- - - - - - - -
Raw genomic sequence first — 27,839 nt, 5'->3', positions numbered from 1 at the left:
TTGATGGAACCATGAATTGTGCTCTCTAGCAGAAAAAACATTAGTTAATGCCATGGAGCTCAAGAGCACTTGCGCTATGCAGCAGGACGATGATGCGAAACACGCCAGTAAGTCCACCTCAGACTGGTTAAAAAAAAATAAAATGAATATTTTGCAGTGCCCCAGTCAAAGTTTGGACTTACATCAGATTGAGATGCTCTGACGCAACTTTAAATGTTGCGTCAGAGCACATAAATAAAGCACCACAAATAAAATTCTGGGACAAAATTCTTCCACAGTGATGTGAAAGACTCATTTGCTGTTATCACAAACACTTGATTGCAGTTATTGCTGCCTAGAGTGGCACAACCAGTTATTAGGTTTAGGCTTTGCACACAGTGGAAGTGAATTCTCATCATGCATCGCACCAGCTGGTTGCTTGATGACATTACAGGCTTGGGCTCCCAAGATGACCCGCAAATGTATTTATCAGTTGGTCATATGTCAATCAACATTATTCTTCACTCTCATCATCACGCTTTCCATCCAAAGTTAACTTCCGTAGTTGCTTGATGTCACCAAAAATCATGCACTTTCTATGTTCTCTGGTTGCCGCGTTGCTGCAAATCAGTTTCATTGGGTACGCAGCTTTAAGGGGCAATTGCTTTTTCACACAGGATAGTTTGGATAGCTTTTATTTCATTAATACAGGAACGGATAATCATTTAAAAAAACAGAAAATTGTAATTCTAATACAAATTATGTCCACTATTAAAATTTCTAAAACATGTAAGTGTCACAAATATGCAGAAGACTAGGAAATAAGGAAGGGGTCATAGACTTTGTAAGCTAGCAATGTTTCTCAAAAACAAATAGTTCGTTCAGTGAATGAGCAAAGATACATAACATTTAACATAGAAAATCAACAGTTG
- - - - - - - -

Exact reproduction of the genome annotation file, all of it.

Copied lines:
Raw genomic sequence first — 27,839 nt, 5'->3', positions numbered from 1 at the left:
TTGATGGAACCATGAATTGTGCTCTCTAGCAGAAAAAACATTAGTTAATGCCATGGAGCTCAAGAGCACTTGCGCTATGCAGCAGGACGATGATGCGAAACACGCCAGTAAGTCCACCTCAGACTGGTTAAAAAAAAATAAAATGAATATTTTGCAGTGCCCCAGTCAAAGTTTGGACTTACATCAGATTGAGATGCTCTGACGCAACTTTAAATGTTGCGTCAGAGCACATAAATAAAGCACCACAAATAAAATTCTGGGACAAAATTCTTCCACAGTGATGTGAAAGACTCATTTGCTGTTATCACAAACACTTGATTGCAGTTATTGCTGCCTAGAGTGGCACAACCAGTTATTAGGTTTAGGCTTTGCACACAGTGGAAGTGAATTCTCATCATGCATCGCACCAGCTGGTTGCTTGATGACATTACAGGCTTGGGCTCCCAAGATGACCCGCAAATGTATTTATCAGTTGGTCATATGTCAATCAACATTATTCTTCACTCTCATCATCACGCTTTCCATCCAAAGTTAACTTCCGTAGTTGCTTGATGTCACCAAAAATCATGCACTTTCTATGTTCTCTGGTTGCCGCGTTGCTGCAAATCAGTTTCATTGGGTACGCAGCTTTAAGGGGCAATTGCTTTTTCACACAGGATAGTTTGGATAGCTTTTATTTCATTAATACAGGAACGGATAATCATTTAAAAAAACAGAAAATTGTAATTCTAATACAAATTATGTCCACTATTAAAATTTCTAAAACATGTAAGTGTCACAAATATGCAGAAGACTAGGAAATAAGGAAGGGGTCATAGACTTTGTAAGCTAGCAATGTTTCTCAAAAACAAATAGTTCGTTCAGTGAATGAGCAAAGATACATAACATTTAACATAGAAAATCAACAGTTG